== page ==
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Subject:Numbers: Numerals or spelled out? From:John Gear <catalyst -at- PACIFIER -dot- COM> Date:Sat, 6 Jan 1996 15:46:00 PST
>Greetings Folks: I have a question about the use of numerals. I
>understand that style rules say spell out whole numbers between zero
>and nine and use numerals for 10 and above. But what if the number is
>linked to a particular measurement, like miles, cubic inches, etc.?
>Some style guides say always use numerals for certain specific
>measurements, others don't address it. I think writing "a
>1-cubic-inch tube" or "a 3-mile-radius" looks funny. What is the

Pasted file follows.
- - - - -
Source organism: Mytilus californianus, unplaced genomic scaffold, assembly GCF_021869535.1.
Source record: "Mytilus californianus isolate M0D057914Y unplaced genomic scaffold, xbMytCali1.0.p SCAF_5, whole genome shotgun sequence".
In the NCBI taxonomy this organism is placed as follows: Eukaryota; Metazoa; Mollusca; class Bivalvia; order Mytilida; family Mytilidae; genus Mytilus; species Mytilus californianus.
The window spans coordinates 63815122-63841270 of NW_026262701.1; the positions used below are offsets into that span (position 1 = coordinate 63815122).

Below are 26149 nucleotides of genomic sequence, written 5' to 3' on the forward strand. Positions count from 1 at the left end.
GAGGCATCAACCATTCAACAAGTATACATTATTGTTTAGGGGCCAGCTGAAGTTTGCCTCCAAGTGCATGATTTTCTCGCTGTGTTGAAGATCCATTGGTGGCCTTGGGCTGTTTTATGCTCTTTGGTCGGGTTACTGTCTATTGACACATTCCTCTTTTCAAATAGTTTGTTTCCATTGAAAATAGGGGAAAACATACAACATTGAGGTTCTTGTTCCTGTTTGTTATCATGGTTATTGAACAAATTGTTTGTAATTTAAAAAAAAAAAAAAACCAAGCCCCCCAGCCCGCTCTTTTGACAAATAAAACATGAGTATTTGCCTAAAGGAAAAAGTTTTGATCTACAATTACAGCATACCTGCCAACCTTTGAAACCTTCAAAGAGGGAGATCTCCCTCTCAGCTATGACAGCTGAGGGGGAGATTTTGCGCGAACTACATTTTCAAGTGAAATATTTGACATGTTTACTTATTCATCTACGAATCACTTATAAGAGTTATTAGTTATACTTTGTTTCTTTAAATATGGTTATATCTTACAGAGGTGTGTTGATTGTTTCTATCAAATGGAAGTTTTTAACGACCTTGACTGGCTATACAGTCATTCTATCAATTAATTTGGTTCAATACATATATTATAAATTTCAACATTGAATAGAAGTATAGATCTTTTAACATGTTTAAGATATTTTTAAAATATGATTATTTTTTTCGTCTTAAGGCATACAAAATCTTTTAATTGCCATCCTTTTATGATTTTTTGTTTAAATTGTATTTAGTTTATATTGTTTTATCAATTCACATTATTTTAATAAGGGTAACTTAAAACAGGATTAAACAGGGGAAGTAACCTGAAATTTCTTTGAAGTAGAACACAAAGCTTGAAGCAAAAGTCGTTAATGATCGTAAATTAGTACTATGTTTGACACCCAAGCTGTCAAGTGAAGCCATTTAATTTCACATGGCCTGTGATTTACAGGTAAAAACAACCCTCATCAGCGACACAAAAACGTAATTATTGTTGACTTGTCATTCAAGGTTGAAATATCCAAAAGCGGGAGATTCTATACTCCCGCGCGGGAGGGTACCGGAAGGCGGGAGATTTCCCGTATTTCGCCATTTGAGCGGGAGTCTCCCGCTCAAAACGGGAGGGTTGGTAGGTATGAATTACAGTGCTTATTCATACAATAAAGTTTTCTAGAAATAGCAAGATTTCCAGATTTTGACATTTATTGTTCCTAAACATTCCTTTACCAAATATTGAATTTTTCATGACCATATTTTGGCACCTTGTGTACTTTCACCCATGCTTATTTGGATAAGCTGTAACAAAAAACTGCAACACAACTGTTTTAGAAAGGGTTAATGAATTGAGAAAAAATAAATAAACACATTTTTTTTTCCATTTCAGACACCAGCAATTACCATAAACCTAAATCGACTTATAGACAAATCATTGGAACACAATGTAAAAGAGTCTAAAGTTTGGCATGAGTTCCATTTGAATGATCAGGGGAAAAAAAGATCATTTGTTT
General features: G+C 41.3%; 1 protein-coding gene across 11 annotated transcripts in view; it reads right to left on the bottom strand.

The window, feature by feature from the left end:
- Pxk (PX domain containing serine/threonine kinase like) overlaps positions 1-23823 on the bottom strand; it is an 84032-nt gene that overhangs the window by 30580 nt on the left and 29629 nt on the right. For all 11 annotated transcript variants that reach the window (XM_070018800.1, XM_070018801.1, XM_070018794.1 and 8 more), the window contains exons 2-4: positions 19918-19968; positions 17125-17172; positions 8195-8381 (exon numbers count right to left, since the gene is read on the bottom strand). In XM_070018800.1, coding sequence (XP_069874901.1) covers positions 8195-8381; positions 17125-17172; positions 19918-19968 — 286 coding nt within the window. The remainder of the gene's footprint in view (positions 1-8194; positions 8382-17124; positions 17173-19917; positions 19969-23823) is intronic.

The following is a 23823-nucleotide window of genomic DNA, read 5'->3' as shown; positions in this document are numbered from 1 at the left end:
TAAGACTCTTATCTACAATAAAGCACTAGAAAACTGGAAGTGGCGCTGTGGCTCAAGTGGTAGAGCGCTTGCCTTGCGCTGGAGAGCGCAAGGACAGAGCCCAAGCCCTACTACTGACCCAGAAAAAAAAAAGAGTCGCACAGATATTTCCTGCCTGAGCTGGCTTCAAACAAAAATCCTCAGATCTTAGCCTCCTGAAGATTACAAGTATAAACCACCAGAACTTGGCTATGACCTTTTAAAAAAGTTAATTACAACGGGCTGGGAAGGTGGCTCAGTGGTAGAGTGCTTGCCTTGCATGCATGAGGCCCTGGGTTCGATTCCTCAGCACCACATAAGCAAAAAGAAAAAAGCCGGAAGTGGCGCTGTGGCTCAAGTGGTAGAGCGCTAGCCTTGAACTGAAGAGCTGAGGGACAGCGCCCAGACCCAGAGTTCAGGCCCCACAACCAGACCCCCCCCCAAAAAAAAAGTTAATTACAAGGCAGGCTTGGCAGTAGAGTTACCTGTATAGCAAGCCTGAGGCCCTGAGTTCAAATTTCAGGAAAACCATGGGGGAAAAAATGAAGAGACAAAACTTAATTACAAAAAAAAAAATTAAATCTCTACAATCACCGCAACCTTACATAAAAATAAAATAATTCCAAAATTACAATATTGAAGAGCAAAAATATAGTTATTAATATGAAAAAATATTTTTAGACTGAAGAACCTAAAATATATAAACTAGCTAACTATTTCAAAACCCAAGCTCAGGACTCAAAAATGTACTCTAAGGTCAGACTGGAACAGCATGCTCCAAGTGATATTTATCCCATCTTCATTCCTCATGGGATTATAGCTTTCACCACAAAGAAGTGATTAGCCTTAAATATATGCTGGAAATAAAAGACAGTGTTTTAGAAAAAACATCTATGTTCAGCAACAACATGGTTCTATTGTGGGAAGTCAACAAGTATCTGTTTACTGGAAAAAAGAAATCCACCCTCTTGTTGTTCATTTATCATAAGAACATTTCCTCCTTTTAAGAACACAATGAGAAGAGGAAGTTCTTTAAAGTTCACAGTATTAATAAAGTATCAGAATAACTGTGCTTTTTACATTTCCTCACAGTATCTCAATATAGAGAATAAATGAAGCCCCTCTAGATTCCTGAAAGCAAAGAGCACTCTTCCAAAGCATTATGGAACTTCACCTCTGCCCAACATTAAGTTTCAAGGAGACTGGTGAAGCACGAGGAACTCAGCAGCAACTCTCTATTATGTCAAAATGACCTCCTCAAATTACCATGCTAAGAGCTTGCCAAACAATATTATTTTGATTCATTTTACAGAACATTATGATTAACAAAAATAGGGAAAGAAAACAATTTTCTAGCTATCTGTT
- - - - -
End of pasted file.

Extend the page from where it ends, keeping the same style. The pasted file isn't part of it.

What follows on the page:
>consensus out there?
I like the general rule "Spell out numbers of less than two digits" -- and I
include significant digits (expressed or implied). So if I am writing about
a measurement where I might have had to say 1.01 cubic inches I use numerals
-- even if the measurement actually turned out to be 1.00 cubic inches,
which some would express as a one-cubic-inch.
So even though some would express a measured quanity as "one cubic inch" I
stick to 1.00 (or even 1 cubic inch) because I feel that (as a reader) when
I see "one cubic inch" I think that's a nominal value ... like the
proverbial "give them an inch."
It's not the issue of the trailing units with me -- it's the precision. I'm
perfectly happy writing "2 hours" *and* "two hours" depending on what I
mean. "2 hours" means 2.0 hours (measured); two hours is what I use in
sentences like "it takes about two hours" ....
John Gear (catalyst -at- pacifier -dot- com)
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